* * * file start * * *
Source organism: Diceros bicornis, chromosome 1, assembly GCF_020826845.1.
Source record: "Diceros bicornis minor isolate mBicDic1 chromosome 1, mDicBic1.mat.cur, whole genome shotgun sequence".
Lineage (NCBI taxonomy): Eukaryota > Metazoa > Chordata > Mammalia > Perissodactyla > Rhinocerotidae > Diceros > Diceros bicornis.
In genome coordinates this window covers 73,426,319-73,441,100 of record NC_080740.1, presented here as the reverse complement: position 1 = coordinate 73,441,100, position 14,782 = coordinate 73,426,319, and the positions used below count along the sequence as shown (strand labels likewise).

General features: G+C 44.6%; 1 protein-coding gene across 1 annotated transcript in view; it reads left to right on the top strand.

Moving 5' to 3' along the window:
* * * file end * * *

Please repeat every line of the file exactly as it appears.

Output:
Source organism: Diceros bicornis, chromosome 1, assembly GCF_020826845.1.
Source record: "Diceros bicornis minor isolate mBicDic1 chromosome 1, mDicBic1.mat.cur, whole genome shotgun sequence".
Lineage (NCBI taxonomy): Eukaryota > Metazoa > Chordata > Mammalia > Perissodactyla > Rhinocerotidae > Diceros > Diceros bicornis.
In genome coordinates this window covers 73,426,319-73,441,100 of record NC_080740.1, presented here as the reverse complement: position 1 = coordinate 73,441,100, position 14,782 = coordinate 73,426,319, and the positions used below count along the sequence as shown (strand labels likewise).

General features: G+C 44.6%; 1 protein-coding gene across 1 annotated transcript in view; it reads left to right on the top strand.

Moving 5' to 3' along the window: